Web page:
Health in the NWT: We get a D-minus but we’re not complaining

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The Northwest Territories gets a D-minus rating for health in a new Canada-wide report – but the territory’s residents say they’re fine.

Despite the D-minus, which is joint-worst in the country, NWT residents score an A-plus if you ask them how they feel.

The Conference Board of Canada has produced the report.

One of the categories is “self-reported health” – in other words, how many people in a province or territory say their health is ‘good’ or ‘very good’ if you ask them.

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In the NWT, that figure is 90.7%.

That’s not only higher than anywhere else in Canada, it also beats all 15 other countries included in the board’s report.

By comparison, just 30% of people in Japan are happy with their health (though it’s not clear if the survey methodology changed between nations, including precisely how this was worded and measured).

Read: Stanton security – what’s changing, what staff can do

Read: Conference Board of Canada’s full health report

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The NWT also has the “lowest share of the population with self-reported pain or discomfort among the provinces and territories,” says the board’s report.

The news is not so good when you look at the overall picture.

The territory’s D-minus places it 28th of the 29 provinces, territories and countries studied, well below the Canadian average (which is a B grade). Its lowly ranking is shared with Yukon, Nunavut and Newfoundland and Labrador.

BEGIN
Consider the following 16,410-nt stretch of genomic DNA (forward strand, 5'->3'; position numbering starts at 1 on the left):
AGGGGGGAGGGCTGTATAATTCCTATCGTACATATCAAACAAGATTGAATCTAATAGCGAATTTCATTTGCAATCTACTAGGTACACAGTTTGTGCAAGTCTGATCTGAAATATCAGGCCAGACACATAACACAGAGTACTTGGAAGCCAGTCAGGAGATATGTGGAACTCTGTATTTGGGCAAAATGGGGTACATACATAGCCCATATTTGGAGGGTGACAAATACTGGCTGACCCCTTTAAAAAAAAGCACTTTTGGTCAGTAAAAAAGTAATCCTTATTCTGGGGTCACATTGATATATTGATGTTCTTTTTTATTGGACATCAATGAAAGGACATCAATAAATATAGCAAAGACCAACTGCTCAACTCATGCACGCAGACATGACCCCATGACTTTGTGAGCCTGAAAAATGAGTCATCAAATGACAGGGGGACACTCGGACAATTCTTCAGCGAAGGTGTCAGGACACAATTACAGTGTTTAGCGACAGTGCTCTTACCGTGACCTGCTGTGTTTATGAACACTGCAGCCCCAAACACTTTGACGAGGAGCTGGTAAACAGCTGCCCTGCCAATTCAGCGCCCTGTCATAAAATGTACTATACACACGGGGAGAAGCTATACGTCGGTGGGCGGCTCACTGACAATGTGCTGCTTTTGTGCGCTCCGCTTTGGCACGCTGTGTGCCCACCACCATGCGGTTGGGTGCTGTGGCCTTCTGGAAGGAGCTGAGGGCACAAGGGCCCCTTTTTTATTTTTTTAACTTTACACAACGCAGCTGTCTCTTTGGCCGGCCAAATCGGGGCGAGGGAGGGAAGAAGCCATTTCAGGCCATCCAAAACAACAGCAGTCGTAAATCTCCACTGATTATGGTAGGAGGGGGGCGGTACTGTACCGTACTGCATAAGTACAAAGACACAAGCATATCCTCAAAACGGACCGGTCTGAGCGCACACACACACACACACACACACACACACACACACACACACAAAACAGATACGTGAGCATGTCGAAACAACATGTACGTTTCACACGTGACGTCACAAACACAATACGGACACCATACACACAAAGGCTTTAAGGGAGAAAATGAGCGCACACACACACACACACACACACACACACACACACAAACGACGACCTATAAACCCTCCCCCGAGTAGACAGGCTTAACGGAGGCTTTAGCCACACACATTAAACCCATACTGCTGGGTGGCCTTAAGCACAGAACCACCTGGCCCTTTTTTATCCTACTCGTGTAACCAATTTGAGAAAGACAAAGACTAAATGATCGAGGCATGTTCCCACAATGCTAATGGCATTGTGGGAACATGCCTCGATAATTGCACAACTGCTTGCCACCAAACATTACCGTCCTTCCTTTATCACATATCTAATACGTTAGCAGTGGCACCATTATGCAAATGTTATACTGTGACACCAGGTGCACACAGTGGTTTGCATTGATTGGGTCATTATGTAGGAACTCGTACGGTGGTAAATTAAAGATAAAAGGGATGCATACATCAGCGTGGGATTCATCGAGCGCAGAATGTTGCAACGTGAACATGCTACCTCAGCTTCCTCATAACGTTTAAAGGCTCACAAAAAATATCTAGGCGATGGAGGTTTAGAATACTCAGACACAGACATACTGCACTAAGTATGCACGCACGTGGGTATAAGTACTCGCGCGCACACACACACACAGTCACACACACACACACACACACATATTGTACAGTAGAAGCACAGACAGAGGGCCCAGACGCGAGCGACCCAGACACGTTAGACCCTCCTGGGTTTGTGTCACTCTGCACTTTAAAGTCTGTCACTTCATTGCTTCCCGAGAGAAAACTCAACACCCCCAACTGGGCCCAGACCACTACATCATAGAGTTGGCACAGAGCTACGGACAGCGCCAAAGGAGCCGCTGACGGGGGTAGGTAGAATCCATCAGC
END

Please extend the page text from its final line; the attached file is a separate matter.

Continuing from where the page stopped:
“The Northwest Territories receives D-minus grades on four indicators: life expectancy, premature mortality, infant mortality, and mortality due to cancer,” says a summary of the report.

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“The territory also has one of the highest mortality rates due to respiratory diseases, and earns C grades on suicides and mortality due to heart disease and stroke.”

The best places to live in Canada are British Columbia and Ontario, both of which received A grades – placing them on a par with Switzerland and Sweden.

The United States, by contrast, received a D.

Data in the report, released on February 12, comes from either 2012 or the most recent year available.

The report used 10 indicators: life expectancy, premature mortality, infant mortality, self-reported health status, mortality due to cancer, mortality due to heart disease and stroke, mortality due to respiratory disease, mortality due to diabetes, mortality due to diseases of the nervous system, and suicides.

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